Chip boosts antenna’s output, blocks EMC

  • 01-Nov-2010 04:10 EDT
fAtmelantenna.JPG

Atmel’s antenna IC fits into small spaces such as doors, helping engineers move a range of signals to distant radios.


Antennas are bringing in more inputs, letting users pull in more information for navigation, GPS, phones, radio, and even television. There’s also a push to put smaller antennas further from noisy engine compartments, making it more challenging to transmit signals to the radio head unit.

Atmel Corp. has responded with a chip that gives designers more capability to put antennas in space-limited areas far from the radio. Its ATR4253 active antenna integrated circuit (IC) is designed for FM car antennas, car radios, and navigation applications. The chip, designed in Germany, also works with antennas used for Digital Media Broadcasting (DMB) in Korea, Digital Video Broadcasting-Terrestrial (DVB-T) in Europe and the U.S., and Integrated Services Digital Broadcasting-T (ISDB-T) in Japan.

Though antennas are often overlooked, their role is expanding as drivers demand more inputs. Antennas that must bring in more inputs are often smaller, fitting in shark-fin formats or in side mirrors. That is forcing engineers to move to a single chip instead of discrete components.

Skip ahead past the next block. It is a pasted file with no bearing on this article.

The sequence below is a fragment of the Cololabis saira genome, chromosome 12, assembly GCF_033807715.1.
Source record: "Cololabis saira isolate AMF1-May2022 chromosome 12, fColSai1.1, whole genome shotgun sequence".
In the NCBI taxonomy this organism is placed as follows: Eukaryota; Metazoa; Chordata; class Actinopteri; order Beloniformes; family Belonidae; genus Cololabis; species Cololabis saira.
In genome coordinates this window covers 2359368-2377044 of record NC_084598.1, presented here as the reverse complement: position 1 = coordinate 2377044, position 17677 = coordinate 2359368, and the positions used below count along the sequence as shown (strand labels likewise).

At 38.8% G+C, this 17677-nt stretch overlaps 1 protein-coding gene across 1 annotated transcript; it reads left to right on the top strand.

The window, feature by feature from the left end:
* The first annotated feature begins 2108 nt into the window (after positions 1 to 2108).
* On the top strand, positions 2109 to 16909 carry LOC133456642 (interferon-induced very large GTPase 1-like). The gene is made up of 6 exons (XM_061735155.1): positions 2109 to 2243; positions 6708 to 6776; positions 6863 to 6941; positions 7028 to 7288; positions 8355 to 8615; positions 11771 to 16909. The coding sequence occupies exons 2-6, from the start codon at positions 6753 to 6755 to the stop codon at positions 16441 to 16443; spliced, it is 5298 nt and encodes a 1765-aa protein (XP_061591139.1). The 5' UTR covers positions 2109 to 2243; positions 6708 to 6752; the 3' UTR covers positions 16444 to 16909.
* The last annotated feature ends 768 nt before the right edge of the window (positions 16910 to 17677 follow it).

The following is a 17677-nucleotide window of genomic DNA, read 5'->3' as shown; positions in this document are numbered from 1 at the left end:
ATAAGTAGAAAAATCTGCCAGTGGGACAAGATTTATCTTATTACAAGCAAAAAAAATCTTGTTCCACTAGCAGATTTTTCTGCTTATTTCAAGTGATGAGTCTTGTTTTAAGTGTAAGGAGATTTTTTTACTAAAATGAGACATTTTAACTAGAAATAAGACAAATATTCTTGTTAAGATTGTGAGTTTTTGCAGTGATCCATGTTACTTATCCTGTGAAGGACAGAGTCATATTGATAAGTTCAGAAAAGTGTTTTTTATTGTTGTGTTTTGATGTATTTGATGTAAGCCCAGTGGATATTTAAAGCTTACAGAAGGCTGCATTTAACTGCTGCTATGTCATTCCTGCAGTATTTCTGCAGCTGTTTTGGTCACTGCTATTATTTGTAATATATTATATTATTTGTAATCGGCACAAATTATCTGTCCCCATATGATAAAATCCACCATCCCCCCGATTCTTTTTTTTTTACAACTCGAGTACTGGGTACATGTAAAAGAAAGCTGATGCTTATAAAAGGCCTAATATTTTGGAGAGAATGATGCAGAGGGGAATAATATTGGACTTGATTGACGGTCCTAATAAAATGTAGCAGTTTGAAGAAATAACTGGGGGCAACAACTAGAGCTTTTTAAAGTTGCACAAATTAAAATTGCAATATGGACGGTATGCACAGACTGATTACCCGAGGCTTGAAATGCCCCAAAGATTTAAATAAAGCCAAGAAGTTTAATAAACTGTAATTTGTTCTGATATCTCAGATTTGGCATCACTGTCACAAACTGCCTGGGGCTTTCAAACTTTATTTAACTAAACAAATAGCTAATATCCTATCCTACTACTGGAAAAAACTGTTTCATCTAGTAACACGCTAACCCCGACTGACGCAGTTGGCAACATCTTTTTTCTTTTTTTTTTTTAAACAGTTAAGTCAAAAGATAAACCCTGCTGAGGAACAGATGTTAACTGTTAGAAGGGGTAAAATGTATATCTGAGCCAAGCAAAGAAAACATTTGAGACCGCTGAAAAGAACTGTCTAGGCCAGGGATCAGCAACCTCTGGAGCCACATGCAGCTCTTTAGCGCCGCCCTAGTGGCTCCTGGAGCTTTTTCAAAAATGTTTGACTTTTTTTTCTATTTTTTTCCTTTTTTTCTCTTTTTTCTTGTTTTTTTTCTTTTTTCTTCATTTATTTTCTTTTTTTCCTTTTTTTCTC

“Amplifiers have been made with discretes, which was okay with a big antennas,” said Carsten Friedrich, Atmel’s Manager of Car Radio ICs. “Now antennas are being placed in windows or even side mirrors, so you want smaller packages.”

The 3 x 3 mm (0.12 x 0.12 in) size of the ATR4253 is small enough to sit close to these remote antennas. This proximity lets it match the impedance of the cable and antenna and amplify the signal. The amplification capability makes the device useful as a pre-amplifier for car radios or navigation applications which require FM Radio Data System information.

The IC also addresses the growing focus on electromagnetic coupling, which is becoming more critical with the increasing use of high-speed electronics. EMC often forces designers to move antennas to the back of the vehicle.

“There’s more electromagnetic disturbance now, especially around the engine, so you want to put the antenna as far from engine as possible," said Friedrich. "But if you put it in the rear of the car, it’s a long way from the radio. That means more cable loss, so amplification is very important.”

The device also has some diagnostic features that can be particularly helpful for antennas placed in locations such as hatchback windows or on a trunk lid where the connectors can be disconnected. The chip can tell drivers and technicians that the pigtail connector is disconnected, eliminating or shortening a service call. Electrostatic discharge protection up to two kV also reduces the chance of damage.

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